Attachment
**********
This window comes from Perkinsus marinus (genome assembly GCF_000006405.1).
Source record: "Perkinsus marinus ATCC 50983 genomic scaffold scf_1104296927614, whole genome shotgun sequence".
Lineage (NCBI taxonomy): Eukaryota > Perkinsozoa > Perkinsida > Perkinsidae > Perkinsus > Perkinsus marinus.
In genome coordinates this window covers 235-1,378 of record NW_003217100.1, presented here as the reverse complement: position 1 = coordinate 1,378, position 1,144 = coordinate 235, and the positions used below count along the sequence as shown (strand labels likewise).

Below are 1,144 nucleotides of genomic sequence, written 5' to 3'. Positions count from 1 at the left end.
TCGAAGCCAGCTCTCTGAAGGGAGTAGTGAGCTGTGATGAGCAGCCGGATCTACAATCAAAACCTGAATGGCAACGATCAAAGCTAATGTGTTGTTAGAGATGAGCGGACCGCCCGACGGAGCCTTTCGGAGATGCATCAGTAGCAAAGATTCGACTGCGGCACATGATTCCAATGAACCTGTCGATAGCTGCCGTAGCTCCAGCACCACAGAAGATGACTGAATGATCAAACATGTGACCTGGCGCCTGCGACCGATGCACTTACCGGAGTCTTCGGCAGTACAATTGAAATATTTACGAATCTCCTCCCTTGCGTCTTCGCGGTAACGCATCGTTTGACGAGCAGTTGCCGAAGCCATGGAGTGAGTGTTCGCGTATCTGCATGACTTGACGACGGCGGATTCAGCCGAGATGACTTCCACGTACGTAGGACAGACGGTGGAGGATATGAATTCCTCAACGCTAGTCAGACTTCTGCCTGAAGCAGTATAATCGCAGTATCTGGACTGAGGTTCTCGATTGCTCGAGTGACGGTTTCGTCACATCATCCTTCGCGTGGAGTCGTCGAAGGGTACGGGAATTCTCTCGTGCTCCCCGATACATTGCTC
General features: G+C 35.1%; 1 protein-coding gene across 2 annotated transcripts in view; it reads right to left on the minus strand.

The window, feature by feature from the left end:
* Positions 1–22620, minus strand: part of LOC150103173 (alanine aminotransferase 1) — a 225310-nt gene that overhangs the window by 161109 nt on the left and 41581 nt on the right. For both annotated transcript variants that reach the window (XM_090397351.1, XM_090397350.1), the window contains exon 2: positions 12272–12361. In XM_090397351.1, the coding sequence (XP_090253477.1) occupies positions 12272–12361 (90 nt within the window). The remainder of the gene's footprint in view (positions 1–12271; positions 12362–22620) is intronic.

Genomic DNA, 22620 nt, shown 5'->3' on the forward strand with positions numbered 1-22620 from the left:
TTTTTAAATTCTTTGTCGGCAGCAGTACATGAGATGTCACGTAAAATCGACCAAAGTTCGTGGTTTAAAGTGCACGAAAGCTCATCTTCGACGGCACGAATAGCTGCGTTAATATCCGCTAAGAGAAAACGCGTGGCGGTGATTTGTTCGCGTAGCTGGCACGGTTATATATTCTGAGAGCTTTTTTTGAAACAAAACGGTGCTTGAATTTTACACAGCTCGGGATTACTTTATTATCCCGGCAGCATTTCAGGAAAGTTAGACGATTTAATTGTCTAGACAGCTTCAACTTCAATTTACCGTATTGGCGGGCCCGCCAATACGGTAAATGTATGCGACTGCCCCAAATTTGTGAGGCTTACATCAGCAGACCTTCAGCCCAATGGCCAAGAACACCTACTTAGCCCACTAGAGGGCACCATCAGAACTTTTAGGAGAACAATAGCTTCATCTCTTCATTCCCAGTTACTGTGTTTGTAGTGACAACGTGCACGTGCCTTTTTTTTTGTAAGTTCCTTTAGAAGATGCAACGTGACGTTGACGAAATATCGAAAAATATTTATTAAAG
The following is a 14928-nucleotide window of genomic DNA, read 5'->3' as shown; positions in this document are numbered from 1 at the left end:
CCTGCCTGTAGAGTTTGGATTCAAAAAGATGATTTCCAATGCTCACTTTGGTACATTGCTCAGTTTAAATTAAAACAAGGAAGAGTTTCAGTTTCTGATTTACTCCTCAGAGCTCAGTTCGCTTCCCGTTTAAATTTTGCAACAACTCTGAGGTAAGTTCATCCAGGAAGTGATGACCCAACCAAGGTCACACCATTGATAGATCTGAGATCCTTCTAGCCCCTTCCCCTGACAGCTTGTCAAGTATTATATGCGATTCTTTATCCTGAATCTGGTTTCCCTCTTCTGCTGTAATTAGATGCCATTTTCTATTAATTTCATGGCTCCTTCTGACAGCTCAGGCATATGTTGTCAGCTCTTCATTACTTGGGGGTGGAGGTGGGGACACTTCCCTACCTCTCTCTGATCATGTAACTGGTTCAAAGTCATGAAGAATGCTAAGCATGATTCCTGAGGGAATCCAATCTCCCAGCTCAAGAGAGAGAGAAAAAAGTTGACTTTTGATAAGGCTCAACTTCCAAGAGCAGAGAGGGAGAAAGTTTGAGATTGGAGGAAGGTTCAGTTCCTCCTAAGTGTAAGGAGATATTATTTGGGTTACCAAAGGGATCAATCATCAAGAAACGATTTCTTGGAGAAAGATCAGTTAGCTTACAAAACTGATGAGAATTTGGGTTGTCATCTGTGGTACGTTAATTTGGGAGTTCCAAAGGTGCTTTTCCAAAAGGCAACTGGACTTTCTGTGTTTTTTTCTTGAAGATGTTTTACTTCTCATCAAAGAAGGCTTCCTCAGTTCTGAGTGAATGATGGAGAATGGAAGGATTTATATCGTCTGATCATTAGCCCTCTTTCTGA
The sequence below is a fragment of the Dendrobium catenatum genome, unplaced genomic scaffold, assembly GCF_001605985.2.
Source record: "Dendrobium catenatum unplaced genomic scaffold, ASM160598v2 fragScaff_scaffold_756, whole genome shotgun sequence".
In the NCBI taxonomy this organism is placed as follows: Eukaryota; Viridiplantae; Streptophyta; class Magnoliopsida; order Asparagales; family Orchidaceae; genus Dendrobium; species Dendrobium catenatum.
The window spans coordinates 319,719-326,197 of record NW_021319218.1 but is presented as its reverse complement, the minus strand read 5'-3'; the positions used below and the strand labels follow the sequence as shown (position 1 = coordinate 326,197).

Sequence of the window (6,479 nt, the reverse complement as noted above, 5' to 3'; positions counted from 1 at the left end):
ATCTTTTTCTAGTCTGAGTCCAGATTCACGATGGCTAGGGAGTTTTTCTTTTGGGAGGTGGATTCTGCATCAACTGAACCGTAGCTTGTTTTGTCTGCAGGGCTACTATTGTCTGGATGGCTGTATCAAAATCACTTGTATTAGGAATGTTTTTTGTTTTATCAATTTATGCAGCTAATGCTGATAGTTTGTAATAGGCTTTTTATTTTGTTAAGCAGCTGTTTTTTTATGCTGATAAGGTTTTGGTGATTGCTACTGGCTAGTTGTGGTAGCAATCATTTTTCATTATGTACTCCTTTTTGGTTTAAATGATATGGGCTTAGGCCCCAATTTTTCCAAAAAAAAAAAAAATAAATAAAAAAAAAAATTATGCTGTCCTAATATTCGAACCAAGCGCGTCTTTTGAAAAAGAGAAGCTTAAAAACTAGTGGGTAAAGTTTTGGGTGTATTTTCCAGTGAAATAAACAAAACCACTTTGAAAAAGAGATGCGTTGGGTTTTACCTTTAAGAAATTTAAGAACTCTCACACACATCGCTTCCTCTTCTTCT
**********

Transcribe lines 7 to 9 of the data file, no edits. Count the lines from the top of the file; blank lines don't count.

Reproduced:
General features: G+C 35.1%; 1 protein-coding gene across 2 annotated transcripts in view; it reads right to left on the minus strand.

The window, feature by feature from the left end:
* Positions 1–22620, minus strand: part of LOC150103173 (alanine aminotransferase 1) — a 225310-nt gene that overhangs the window by 161109 nt on the left and 41581 nt on the right. For both annotated transcript variants that reach the window (XM_090397351.1, XM_090397350.1), the window contains exon 2: positions 12272–12361. In XM_090397351.1, the coding sequence (XP_090253477.1) occupies positions 12272–12361 (90 nt within the window). The remainder of the gene's footprint in view (positions 1–12271; positions 12362–22620) is intronic.